Thanks for the interest in our books, looking forward to the reviews. Will give Dan your regards. I keep him busy on our website and now the 10 eBooks. Dan is involved in developing a website - for the past two years. He keeps pretty busy, which is good. Thanks for the good wishes.

All the best for you both,


Thanks Dave! I'm thinking that rain did not penetrate the wall, but it was condensation that formed in the space where the builder did not put any insulation. Since Pete's taken care of that, I think we will be OK now. Although we would LOVE to caulk that outside, we can't get to that seam because of the brick veneer. I felt pretty good about our situation after reading about the "black mush" you have encountered. I would have freaked out if we had found something like that!! LOL So glad our problem had not progressed to that point :) Another question popped up -- what do you use as weep hole inserts in the brick? We never thought about mice being able to get in through the weep holes... or snakes... I've seen a couple products on the web, but I'm just wondering what you might suggest. Live long and prosper my friend. Take care! Pat

We use the bottom part of the mortar joint in between the bricks, every few brick lengths, or so. If there is nothing there just drill a 3/8" hole, or less to fit the mortar joint. We usually don't screen the weep hole off. We just have garter snakes up here. There are little round metal/plastic vents that slide into a hole, but I don't think they come this small.


If you are reading this, Pat or Pete, how did you make out with the drip vents? Hope you both are doing well.

Dave & Dan

Feature Article of the Month

(taken from our website:

Deck 3: Deck Design

I built a backyard wood deck about 22" off the ground, off the back of our house. I didn't want to install handrails so I decided to install seats around the perimeter instead. This article is more about how to design a backyard wood deck than the structure of the deck. The structure is the same regardless of the height of the deck off the ground. A backyard wood deck still requires footings, posts, beams, joists and decking material. You can refer to the first article, Deck 1: Raised Backyard Wood Deck on how to construct a backyard wood deck.

Backyard Wood Deck

Photo of a backyard wood deck showing benches along sides and storage area underneath.

According to the building code, backyard decks lower than 24" from the ground do not require handrails around the deck. We don't want our guests to step off backwards either, so I put in seats around the perimeter of the deck. We've had many people sitting around chatting on our backyard deck.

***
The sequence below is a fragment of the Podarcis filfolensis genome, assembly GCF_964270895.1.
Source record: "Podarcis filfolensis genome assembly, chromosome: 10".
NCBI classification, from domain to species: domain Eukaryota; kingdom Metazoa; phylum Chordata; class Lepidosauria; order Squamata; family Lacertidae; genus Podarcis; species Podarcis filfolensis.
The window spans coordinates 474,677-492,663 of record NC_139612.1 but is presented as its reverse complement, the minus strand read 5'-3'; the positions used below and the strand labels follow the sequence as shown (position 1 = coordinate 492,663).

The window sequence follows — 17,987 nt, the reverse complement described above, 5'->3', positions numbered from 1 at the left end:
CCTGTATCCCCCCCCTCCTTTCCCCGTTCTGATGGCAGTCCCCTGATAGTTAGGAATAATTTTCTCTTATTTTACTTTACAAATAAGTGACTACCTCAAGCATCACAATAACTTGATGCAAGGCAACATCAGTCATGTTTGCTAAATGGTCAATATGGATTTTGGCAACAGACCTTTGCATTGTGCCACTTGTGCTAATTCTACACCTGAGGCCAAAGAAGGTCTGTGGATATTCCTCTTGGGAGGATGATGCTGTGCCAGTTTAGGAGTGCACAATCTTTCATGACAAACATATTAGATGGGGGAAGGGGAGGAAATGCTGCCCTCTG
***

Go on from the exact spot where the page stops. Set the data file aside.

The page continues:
Design Change

Where the herb box sits, I originally intended to build a set of deck stairs go down to the lower front of the house. I changed my mind, so the planter box filled in the gap nicely, and is quite functional.

Detail of backyard wood deck showing planter on edge of deck and gate into storage area under deck.

Deck Stairs

The steps coming off the backyard deck are very simple in their construction. I designed a box using treated 2x6s, ripped to the correct height of the first riser, less the treads. I attached another box on top of this one to provide support for the second step.

Photo of stairs on a backyard wood deck.

Deck Benches

The seats on the backyard deck are supported with 2x4 frames every 16" apart with 5/4 x4 rounded edged cedar decking material. These boards are a full 1" in thickness and are the same ones used for the deck surface itself. The boards are spaced 1/4" apart to allow rain water to pass through. I used the same boards for the skirt to keep wild critters out from under the backyard deck, as well as giving an aesthetically pleasing finish to the underside of the deck.

Photo of backyard wood deck showing the supports of the bench around the edge of the deck.

Deck Design Idea

An advantage of designing a deck like this yourself is adding extra options you may want. I always need storage space for construction materials, so I incorporated storage and an access under the deck, as shown below and in the top photo, as well.

Photo of the open gate into the storage area under the backyard wood deck.

I hope this article shows that designing a deck for your own use is not that difficult. Look at magazines and websites for articles and photos for various ideas to incorporate into your own design.

Almost the End

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(Ask Dave) (About Dave)

Your source for building tips, woodworking & furniture plans, house plans and building advice directly from Dave...

Hi, I'm Dave Osborne. With over 50 years experience as a journeyman carpenter, foreman and contractor in heavy construction I enjoyed working with apprentices and sharing the tricks of the trade that others shared with me. Now I get emails from Members all over the world and we include many of my answers in our Free Monthly Newsletters. Some of my answers include drawings and instructions specific to a project, but may also answer your questions. I use correct construction terminology, so you can confidently inform your building supply dealers or contractors exactly what you need.